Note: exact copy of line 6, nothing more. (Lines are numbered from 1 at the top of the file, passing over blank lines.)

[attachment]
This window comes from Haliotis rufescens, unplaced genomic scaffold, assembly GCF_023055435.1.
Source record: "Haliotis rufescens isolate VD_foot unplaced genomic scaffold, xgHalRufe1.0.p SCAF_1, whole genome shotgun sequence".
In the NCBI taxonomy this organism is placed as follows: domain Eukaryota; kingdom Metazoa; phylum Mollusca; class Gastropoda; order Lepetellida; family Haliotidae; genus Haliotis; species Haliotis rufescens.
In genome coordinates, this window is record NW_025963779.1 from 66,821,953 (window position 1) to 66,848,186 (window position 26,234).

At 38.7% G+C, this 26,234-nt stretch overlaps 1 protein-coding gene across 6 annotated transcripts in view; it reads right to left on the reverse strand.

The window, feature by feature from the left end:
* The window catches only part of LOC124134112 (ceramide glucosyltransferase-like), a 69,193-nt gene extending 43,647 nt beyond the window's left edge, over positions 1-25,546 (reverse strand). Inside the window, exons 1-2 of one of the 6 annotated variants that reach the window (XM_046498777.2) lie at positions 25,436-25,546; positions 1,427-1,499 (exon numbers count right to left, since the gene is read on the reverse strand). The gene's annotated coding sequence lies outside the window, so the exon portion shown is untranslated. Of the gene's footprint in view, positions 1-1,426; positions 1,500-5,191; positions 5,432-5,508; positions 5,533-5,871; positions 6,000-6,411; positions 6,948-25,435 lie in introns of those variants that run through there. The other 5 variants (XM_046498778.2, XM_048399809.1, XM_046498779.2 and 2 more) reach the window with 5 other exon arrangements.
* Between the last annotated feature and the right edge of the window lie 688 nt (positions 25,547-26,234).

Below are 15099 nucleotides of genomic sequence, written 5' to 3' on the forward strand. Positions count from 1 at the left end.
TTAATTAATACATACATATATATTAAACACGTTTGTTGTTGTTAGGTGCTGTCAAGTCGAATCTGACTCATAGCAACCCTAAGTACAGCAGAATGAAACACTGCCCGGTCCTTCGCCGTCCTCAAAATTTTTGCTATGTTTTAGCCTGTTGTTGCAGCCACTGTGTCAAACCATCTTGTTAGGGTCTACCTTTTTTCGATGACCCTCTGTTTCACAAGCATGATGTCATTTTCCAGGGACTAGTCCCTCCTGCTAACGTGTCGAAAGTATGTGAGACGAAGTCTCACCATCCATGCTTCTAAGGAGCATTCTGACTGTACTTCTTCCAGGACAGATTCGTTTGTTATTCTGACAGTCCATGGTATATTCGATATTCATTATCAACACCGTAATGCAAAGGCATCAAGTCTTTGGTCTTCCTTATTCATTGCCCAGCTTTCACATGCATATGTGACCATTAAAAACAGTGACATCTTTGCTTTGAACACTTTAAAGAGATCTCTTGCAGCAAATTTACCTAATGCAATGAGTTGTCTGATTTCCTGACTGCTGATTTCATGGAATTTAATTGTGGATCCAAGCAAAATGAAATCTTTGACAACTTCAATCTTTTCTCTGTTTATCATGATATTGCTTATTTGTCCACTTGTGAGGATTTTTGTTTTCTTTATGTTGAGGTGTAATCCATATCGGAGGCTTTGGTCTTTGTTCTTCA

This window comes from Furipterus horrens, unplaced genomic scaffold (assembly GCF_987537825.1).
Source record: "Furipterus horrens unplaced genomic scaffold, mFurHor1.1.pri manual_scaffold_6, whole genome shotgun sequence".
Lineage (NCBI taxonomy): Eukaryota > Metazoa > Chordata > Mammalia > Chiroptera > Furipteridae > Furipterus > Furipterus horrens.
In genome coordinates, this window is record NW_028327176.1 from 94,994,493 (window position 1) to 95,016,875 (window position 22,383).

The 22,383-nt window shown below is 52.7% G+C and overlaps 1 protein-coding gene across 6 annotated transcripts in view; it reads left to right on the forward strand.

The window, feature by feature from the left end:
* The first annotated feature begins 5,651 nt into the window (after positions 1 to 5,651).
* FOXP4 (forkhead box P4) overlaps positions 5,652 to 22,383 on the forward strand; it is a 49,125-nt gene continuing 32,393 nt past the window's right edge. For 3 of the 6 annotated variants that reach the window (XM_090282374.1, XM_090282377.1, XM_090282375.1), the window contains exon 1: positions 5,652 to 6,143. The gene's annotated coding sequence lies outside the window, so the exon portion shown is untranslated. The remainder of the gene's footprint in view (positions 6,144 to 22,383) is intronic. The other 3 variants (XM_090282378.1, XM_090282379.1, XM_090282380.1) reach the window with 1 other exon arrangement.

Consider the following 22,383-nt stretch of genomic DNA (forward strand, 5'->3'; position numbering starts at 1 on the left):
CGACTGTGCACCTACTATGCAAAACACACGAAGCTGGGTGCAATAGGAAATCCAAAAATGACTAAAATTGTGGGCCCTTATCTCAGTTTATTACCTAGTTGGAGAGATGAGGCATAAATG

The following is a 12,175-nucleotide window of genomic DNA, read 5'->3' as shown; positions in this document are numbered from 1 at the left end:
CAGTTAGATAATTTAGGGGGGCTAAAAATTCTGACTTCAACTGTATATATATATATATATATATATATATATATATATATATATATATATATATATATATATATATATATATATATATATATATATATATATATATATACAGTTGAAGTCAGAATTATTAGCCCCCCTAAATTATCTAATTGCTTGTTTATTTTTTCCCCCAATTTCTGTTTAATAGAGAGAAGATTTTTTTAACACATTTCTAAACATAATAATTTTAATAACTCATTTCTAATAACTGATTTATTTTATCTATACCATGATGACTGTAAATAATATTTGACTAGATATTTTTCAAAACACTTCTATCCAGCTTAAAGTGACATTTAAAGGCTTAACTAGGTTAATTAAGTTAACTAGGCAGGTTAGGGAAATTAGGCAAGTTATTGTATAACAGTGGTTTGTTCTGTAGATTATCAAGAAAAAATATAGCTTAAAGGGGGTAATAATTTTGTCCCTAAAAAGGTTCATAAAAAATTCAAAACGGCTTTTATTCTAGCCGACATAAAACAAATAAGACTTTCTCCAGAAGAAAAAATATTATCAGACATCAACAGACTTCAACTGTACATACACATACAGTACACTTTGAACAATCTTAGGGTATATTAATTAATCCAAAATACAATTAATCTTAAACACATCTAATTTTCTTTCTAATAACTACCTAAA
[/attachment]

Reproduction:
The window, feature by feature from the left end: